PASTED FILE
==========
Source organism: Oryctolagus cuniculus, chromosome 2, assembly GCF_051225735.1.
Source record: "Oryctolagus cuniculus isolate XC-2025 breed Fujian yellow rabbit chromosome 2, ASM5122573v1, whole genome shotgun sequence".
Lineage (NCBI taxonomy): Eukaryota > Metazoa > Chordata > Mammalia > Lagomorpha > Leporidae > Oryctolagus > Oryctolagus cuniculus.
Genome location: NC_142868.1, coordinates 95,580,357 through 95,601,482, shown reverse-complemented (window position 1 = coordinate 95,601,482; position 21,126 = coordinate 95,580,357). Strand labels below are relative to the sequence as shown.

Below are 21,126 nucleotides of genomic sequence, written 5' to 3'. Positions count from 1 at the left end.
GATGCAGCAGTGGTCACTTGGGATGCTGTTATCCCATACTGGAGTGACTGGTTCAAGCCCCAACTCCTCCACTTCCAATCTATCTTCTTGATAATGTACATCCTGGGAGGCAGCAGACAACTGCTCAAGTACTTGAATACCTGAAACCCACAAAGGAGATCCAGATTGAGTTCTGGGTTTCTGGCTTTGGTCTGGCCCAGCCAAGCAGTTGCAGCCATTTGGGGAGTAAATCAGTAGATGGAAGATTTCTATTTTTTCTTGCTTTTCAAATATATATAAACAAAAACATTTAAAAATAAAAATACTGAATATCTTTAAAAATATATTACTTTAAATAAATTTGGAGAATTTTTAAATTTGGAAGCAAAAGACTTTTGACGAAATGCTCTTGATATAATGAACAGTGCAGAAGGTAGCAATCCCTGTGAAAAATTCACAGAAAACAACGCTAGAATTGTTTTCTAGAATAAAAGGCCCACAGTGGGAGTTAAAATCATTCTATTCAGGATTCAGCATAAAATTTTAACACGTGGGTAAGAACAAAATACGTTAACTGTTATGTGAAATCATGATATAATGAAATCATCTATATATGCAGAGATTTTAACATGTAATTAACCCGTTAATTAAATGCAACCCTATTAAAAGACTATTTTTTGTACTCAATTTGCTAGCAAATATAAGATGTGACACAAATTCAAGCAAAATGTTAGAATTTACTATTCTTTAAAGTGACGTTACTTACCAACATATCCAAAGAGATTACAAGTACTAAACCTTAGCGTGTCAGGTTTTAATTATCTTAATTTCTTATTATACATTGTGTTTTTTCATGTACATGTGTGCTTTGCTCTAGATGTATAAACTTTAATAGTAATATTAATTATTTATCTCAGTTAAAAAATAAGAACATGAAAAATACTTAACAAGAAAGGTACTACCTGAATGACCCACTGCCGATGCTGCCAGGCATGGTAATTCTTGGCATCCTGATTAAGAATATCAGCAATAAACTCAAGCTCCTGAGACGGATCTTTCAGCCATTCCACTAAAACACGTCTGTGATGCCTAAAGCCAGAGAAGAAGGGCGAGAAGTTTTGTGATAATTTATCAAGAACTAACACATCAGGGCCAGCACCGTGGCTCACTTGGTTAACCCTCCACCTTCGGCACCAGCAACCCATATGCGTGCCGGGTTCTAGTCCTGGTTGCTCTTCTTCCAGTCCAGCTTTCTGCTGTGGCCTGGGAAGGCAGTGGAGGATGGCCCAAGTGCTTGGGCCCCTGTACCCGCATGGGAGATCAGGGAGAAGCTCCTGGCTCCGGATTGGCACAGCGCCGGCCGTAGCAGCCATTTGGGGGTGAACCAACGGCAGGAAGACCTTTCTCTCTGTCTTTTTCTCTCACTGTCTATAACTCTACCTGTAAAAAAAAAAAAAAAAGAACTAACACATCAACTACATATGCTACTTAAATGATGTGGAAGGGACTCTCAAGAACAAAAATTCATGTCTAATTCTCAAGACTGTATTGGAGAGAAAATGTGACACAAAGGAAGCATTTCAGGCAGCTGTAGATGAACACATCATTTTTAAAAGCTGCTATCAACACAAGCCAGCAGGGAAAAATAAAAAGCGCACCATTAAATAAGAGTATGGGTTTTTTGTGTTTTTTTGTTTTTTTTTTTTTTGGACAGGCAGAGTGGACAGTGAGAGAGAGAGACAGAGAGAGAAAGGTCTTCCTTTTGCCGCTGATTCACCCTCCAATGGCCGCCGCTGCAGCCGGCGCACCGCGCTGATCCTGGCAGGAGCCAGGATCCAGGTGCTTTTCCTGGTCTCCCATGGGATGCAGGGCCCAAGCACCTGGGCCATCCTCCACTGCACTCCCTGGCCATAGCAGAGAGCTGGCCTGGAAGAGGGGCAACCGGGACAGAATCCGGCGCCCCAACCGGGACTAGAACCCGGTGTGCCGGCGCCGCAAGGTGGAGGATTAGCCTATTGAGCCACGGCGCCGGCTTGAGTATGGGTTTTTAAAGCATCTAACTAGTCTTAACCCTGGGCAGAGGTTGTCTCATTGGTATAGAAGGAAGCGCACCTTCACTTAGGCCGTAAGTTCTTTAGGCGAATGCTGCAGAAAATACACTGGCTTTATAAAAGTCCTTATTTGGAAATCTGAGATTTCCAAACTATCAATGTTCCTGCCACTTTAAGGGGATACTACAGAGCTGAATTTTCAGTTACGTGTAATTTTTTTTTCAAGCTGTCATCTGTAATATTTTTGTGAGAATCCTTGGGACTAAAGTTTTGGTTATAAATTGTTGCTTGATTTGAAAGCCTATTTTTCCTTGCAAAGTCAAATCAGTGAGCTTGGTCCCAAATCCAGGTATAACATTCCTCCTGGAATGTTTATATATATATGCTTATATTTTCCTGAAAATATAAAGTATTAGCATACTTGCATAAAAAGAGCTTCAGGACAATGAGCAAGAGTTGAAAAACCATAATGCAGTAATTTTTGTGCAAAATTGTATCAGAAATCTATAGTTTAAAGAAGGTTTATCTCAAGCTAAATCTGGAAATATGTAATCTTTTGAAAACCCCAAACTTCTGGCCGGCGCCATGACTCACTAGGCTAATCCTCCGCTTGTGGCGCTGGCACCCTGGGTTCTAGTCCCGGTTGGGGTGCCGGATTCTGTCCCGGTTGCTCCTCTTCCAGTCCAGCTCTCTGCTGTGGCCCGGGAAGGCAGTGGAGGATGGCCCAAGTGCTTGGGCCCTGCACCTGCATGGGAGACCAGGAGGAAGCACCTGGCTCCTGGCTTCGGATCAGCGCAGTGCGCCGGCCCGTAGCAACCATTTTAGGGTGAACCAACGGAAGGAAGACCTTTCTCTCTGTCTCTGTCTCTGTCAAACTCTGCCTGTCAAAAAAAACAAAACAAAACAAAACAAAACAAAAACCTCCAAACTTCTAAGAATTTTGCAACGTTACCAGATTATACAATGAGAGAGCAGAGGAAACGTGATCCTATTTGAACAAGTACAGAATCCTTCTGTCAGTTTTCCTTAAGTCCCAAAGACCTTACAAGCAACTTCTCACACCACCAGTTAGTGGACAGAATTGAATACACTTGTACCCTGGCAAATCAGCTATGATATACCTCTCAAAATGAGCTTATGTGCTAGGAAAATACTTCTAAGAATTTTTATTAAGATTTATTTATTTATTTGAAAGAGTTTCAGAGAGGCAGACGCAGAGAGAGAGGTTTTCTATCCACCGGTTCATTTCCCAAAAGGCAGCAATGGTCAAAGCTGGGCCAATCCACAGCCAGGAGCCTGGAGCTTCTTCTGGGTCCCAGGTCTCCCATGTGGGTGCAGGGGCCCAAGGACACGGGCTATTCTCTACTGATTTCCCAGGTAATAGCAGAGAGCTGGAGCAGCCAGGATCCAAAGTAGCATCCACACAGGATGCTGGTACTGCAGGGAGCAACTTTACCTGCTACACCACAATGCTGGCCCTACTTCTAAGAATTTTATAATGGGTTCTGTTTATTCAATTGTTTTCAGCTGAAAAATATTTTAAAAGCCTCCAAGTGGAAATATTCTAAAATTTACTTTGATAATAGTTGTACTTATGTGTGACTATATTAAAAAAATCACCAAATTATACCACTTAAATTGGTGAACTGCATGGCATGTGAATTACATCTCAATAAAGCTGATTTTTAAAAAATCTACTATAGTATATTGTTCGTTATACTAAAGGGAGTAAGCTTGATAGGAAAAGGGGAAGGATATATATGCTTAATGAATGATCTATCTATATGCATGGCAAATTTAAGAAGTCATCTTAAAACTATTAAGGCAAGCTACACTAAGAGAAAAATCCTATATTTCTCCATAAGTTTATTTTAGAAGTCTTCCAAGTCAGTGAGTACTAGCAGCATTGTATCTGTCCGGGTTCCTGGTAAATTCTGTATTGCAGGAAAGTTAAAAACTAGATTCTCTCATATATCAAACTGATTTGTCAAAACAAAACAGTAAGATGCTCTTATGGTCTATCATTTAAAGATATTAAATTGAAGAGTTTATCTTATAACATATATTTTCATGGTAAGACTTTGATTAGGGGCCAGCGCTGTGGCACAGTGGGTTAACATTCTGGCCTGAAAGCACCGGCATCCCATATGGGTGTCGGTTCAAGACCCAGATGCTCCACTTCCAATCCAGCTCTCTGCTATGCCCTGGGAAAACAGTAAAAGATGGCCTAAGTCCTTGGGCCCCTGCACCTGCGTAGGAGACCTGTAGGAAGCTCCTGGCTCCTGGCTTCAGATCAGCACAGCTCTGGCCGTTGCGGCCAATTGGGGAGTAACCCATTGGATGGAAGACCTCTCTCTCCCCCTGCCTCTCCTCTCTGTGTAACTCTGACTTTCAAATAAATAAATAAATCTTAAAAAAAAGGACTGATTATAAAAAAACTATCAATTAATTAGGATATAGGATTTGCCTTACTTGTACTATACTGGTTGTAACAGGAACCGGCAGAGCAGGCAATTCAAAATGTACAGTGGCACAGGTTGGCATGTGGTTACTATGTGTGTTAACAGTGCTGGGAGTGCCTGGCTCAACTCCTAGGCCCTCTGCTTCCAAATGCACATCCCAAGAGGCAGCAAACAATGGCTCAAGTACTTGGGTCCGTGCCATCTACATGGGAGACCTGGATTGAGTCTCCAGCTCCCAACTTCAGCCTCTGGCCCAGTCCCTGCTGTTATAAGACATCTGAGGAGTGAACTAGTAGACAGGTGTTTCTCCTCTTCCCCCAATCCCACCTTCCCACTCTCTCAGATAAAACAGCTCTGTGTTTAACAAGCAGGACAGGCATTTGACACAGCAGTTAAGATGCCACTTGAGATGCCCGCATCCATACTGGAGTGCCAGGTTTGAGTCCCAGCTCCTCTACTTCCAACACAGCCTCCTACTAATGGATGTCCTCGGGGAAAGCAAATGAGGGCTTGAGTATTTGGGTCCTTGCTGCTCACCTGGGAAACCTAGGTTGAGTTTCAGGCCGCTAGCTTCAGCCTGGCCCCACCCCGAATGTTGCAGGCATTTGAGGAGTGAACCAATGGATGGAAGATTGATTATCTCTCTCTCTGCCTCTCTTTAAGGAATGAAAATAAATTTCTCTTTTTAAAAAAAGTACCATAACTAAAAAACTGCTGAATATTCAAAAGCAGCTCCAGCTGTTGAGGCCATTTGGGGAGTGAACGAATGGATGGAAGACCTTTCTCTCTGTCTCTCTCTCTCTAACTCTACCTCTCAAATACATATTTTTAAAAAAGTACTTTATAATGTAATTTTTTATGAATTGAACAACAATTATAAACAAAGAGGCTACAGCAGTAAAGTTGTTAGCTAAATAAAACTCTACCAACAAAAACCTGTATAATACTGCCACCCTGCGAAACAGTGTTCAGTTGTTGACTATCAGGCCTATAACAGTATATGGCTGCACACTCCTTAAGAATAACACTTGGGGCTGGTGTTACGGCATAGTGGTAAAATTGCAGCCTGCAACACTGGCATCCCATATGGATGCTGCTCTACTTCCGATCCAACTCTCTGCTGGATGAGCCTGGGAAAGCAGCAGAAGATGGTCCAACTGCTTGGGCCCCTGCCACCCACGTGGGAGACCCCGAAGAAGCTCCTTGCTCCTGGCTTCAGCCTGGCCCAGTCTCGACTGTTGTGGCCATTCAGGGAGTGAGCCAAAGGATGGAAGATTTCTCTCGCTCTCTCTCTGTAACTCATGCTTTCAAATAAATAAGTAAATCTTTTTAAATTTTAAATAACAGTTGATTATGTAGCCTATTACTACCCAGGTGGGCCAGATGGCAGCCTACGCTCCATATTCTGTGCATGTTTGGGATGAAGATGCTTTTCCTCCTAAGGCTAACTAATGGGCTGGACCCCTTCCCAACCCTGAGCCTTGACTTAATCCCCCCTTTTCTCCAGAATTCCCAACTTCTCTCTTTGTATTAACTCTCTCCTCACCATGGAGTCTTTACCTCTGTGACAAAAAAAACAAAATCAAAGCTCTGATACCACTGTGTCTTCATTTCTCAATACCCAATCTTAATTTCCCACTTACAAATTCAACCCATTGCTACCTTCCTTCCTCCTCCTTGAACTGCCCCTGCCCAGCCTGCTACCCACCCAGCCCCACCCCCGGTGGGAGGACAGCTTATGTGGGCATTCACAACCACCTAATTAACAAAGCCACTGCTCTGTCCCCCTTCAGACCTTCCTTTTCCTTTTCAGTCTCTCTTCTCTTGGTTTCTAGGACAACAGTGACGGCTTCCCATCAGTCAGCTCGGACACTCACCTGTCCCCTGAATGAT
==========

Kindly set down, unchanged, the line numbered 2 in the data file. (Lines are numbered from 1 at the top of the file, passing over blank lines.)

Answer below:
Source record: "Oryctolagus cuniculus isolate XC-2025 breed Fujian yellow rabbit chromosome 2, ASM5122573v1, whole genome shotgun sequence".